How good is the analogy here? The point that Diotima wants to make is: If something's not beautiful, it doesn't follow that it's ugly; if something's not good, it doesn't follow it's bad. But here of course the question arises: if something is neither beautiful nor ugly, then what is it?
Once more, beautiful and ugly are not just simply extreme ends on a simple, one-dimensional scale of some quantitative measure. There is no such thing as 'beauty points', it's not that, when you look at something and assign, say, a hundred beauty points to it, then it earns the title 'beautiful', whereas when you assign a hundred negative points it's then called 'ugly'. It doesn't work that way. Look at these two landscapes:
(If you don't agree with my feeling that the area pictured in the first photo is beautiful and the one in the second is ugly, then insert your own favorite examples.)
Beauty is a fragile thing: we can easily imagine the beauty of the landscape above destroyed by a single element that doesn't fit (for example, if we inserted an oil rig); on the other hand, a single small thing (such as a lone flower or a sudden burst of sunbeams after a rain) can give the ugliest setup an unexpected atmosphere that utterly transforms it from deep ugliness to beauty. (Our perception of people as ugly or beautiful can undergo similarly abrupt and total shifts into the complete opposite.)
Moreover, something (or someone) can be beautiful or ugly in many different ways; what might count as a 'beauty point' in one constellation wouldn't in another one. Have you noticed that in the second picture many of the trees in the background are in full bloom (visible mostly as white patches)? This would bring a certain attractiveness to many other sceneries, but in this case, if they'd been simply lavishly green the view would probably have been less ugly. Beauty and ugliness are constellations in which many elements must fit together in certain ways, and what makes them into beauty or ugliness is neither certain particular elements or a certain quantity of them alone; what makes them into instances of beauty or ugliness is as much in the constellation as it is in the particulars that go into it (fittingness, purity, integrity, and other attributes may play a role here that apply more to the whole than to its parts). Beauty and ugliness are more akin to states of perfection.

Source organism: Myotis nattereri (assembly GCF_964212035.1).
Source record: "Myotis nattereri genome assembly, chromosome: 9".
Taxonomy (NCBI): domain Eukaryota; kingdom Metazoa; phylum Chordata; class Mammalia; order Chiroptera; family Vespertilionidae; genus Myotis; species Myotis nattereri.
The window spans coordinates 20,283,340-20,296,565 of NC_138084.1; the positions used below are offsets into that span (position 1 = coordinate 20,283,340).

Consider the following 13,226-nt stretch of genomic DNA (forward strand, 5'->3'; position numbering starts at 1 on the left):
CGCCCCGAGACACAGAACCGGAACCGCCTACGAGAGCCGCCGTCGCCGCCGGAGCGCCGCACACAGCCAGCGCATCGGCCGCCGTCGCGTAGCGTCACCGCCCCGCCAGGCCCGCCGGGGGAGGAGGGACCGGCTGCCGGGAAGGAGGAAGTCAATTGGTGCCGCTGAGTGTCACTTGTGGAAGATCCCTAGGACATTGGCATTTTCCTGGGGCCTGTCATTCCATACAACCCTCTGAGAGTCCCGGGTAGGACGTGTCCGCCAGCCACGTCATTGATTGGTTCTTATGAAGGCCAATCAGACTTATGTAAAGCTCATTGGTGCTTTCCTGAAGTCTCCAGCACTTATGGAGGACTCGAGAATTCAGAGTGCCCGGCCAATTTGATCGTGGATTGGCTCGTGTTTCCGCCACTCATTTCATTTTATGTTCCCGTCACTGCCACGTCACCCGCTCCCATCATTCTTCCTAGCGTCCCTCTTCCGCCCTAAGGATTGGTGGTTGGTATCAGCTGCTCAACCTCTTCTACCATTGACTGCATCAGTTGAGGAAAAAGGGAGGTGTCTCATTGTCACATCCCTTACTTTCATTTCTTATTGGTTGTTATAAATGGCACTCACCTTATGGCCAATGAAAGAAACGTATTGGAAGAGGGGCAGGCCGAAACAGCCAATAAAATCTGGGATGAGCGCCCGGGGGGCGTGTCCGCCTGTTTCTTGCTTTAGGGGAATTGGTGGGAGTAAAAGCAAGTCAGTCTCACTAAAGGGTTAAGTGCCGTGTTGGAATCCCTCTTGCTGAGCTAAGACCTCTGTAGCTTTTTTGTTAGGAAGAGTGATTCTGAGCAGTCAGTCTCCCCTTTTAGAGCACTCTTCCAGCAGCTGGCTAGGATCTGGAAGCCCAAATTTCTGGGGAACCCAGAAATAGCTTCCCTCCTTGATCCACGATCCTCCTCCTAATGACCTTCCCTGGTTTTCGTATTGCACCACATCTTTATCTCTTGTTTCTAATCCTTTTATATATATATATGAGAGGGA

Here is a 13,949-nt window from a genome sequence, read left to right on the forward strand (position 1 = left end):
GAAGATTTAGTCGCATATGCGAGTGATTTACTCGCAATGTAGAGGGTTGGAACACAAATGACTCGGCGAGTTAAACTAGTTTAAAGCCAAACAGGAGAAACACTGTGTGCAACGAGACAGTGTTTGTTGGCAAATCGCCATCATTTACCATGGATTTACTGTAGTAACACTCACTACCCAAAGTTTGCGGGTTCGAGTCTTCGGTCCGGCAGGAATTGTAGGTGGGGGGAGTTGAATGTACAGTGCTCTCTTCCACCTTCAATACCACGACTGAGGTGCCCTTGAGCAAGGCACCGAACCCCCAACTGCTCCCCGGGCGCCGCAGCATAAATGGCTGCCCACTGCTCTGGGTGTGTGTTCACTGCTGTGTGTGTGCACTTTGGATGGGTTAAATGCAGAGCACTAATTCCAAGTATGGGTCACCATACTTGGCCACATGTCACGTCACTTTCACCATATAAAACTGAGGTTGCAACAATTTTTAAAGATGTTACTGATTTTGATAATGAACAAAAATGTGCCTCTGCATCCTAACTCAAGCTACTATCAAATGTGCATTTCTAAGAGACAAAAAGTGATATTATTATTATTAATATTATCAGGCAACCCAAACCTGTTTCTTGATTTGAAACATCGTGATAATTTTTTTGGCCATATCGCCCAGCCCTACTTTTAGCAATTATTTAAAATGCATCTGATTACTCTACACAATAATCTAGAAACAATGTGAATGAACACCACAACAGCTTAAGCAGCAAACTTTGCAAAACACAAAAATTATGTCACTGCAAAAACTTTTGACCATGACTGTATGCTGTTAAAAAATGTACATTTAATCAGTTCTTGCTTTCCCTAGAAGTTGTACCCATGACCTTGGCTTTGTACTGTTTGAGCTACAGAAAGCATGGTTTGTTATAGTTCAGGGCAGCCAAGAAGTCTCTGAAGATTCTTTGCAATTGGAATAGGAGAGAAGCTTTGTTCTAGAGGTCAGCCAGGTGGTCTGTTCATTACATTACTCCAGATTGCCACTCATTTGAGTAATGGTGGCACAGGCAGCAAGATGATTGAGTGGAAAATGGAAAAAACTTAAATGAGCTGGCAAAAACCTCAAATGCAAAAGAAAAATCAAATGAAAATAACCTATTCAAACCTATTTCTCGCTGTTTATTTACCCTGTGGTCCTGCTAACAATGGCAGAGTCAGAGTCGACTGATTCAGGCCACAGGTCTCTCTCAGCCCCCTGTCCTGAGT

Finally, it's not an accident that Plato connects the beauty/ugliness pair of terms with the ethical good/bad contrast and then with an example from the sphere of truth and belief (with its knowledge/ignorance distinction). There is an intimate relationship between what's valuable in all these areas (truth, beauty and goodness). In Plato's world, these ideas cannot be separated.
Just as in correct opinion there is some connection with the truth (after all, correct opinion does hit the truth, it's just that there are no reasons behind it), in eros there is some connection with beauty. It's not, however, that eros is beautiful, but that what eros aims at is beautiful.
Unfortunately, the form of diagrams I have used in my previous posts seems to fail for this case: it's hard to supplement the contrast between beauty and ugliness with some additional dimension, in the same way we supplemented wisdom/ignorance and knowledge/ignorance with the desire for wisdom and the ability to give reasons in order to give more nuanced accounts.
 Do you know the phrase 'things are not as black and white'? That phrase is intended to make the same point: you cannot infer from a negative statement, that something is not X, that it then must be Y. Of course, if you think about it, that phrase is curiously incapable to do that job, because black and white are no exclusive options either. Not even if something is not white it follows that it must be black: there are different shades of gray, and then of course there are also all sorts of other colors. Even in that field things are not as black and white.
 What Plato refers to here with 'beautiful' isn't quite what the modern word means. That the focus is eros should be ample indication that the instances to discuss should better not be landscapes in nature or urban areas created (and, in this example of ugliness, neglected) by man. What I have in mind in my own account of beauty is of course neither/nor, but again something else, different from both Plato's concept and what is current today. Part of the goals of this blog is to understand the differences between all three views. In any case, the point made here is neutral in this regard: whatever we understand beauty and ugliness to be, they're not simply two extremes on a linear scale of some measurable quantity.